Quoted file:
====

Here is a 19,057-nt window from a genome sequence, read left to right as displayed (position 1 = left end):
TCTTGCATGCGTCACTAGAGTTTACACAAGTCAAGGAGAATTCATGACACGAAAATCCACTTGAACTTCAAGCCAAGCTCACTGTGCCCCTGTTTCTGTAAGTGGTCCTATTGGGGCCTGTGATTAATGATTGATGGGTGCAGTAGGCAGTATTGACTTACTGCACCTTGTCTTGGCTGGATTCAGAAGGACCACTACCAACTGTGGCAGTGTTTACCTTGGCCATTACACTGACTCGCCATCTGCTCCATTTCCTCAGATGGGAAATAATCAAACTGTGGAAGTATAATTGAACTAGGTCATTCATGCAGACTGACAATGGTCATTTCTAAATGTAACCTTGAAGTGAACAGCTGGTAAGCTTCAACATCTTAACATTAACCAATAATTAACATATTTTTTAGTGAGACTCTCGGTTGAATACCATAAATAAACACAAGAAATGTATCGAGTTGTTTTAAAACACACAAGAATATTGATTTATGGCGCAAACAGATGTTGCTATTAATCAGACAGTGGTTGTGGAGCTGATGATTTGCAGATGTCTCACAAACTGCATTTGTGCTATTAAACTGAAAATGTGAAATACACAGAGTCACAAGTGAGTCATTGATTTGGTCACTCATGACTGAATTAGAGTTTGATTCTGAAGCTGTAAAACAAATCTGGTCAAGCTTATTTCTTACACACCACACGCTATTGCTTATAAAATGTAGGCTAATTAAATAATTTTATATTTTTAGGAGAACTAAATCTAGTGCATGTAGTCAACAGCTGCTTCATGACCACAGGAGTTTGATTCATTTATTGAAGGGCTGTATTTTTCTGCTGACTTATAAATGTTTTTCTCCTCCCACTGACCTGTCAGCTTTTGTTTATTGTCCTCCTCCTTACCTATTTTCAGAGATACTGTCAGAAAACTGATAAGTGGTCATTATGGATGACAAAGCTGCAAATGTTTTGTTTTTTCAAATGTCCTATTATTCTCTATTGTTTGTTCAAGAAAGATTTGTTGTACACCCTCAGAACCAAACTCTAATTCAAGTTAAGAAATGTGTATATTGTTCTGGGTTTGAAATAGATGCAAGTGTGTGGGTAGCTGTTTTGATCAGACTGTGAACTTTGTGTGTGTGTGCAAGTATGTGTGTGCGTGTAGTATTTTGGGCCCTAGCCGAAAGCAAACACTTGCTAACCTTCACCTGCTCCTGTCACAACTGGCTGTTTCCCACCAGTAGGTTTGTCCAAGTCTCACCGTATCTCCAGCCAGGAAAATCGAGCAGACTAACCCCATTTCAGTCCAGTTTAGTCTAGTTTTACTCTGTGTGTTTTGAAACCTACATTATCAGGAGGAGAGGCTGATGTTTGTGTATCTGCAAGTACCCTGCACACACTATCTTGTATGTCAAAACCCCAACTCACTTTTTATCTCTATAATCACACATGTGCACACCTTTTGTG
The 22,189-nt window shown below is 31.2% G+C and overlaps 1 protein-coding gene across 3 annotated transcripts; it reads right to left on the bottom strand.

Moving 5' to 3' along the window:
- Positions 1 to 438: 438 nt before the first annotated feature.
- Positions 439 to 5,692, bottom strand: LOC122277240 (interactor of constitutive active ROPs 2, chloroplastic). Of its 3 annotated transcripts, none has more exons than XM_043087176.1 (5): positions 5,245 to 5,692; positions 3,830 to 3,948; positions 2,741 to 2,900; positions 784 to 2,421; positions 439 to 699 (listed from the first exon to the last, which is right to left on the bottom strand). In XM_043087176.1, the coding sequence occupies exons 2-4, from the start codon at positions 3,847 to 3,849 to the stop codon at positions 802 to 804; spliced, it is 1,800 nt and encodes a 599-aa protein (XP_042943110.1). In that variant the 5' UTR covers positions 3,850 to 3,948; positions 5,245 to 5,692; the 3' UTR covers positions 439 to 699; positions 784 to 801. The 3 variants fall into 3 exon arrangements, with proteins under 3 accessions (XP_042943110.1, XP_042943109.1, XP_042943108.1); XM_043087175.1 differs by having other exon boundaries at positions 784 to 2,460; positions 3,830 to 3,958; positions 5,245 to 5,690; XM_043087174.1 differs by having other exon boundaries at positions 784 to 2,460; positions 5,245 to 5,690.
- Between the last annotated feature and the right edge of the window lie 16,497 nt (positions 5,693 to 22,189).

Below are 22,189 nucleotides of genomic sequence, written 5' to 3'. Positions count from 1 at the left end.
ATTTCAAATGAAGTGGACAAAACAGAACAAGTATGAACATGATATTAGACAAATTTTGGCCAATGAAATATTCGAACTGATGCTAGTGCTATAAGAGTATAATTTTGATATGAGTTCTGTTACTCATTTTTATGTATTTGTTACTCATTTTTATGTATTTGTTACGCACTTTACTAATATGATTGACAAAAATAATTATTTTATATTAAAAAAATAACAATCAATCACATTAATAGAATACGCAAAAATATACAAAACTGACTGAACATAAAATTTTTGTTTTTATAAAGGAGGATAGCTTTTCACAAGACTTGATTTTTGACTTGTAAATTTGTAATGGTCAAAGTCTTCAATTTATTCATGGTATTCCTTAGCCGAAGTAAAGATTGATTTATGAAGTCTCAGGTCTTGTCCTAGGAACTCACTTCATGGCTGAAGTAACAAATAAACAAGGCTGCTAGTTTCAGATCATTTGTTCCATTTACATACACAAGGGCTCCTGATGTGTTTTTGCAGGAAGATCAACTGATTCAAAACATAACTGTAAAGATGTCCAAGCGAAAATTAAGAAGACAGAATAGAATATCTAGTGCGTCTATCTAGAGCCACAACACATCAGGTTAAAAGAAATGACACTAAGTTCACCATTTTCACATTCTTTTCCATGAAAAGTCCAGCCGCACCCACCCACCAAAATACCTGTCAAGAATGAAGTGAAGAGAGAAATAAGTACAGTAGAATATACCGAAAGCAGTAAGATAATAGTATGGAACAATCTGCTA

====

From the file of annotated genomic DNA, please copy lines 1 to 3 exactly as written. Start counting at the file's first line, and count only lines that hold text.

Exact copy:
Here is a 19,057-nt window from a genome sequence, read left to right as displayed (position 1 = left end):
TCTTGCATGCGTCACTAGAGTTTACACAAGTCAAGGAGAATTCATGACACGAAAATCCACTTGAACTTCAAGCCAAGCTCACTGTGCCCCTGTTTCTGTAAGTGGTCCTATTGGGGCCTGTGATTAATGATTGATGGGTGCAGTAGGCAGTATTGACTTACTGCACCTTGTCTTGGCTGGATTCAGAAGGACCACTACCAACTGTGGCAGTGTTTACCTTGGCCATTACACTGACTCGCCATCTGCTCCATTTCCTCAGATGGGAAATAATCAAACTGTGGAAGTATAATTGAACTAGGTCATTCATGCAGACTGACAATGGTCATTTCTAAATGTAACCTTGAAGTGAACAGCTGGTAAGCTTCAACATCTTAACATTAACCAATAATTAACATATTTTTTAGTGAGACTCTCGGTTGAATACCATAAATAAACACAAGAAATGTATCGAGTTGTTTTAAAACACACAAGAATATTGATTTATGGCGCAAACAGATGTTGCTATTAATCAGACAGTGGTTGTGGAGCTGATGATTTGCAGATGTCTCACAAACTGCATTTGTGCTATTAAACTGAAAATGTGAAATACACAGAGTCACAAGTGAGTCATTGATTTGGTCACTCATGACTGAATTAGAGTTTGATTCTGAAGCTGTAAAACAAATCTGGTCAAGCTTATTTCTTACACACCACACGCTATTGCTTATAAAATGTAGGCTAATTAAATAATTTTATATTTTTAGGAGAACTAAATCTAGTGCATGTAGTCAACAGCTGCTTCATGACCACAGGAGTTTGATTCATTTATTGAAGGGCTGTATTTTTCTGCTGACTTATAAATGTTTTTCTCCTCCCACTGACCTGTCAGCTTTTGTTTATTGTCCTCCTCCTTACCTATTTTCAGAGATACTGTCAGAAAACTGATAAGTGGTCATTATGGATGACAAAGCTGCAAATGTTTTGTTTTTTCAAATGTCCTATTATTCTCTATTGTTTGTTCAAGAAAGATTTGTTGTACACCCTCAGAACCAAACTCTAATTCAAGTTAAGAAATGTGTATATTGTTCTGGGTTTGAAATAGATGCAAGTGTGTGGGTAGCTGTTTTGATCAGACTGTGAACTTTGTGTGTGTGTGCAAGTATGTGTGTGCGTGTAGTATTTTGGGCCCTAGCCGAAAGCAAACACTTGCTAACCTTCACCTGCTCCTGTCACAACTGGCTGTTTCCCACCAGTAGGTTTGTCCAAGTCTCACCGTATCTCCAGCCAGGAAAATCGAGCAGACTAACCCCATTTCAGTCCAGTTTAGTCTAGTTTTACTCTGTGTGTTTTGAAACCTACATTATCAGGAGGAGAGGCTGATGTTTGTGTATCTGCAAGTACCCTGCACACACTATCTTGTATGTCAAAACCCCAACTCACTTTTTATCTCTATAATCACACATGTGCACACCTTTTGTG
The 22,189-nt window shown below is 31.2% G+C and overlaps 1 protein-coding gene across 3 annotated transcripts; it reads right to left on the bottom strand.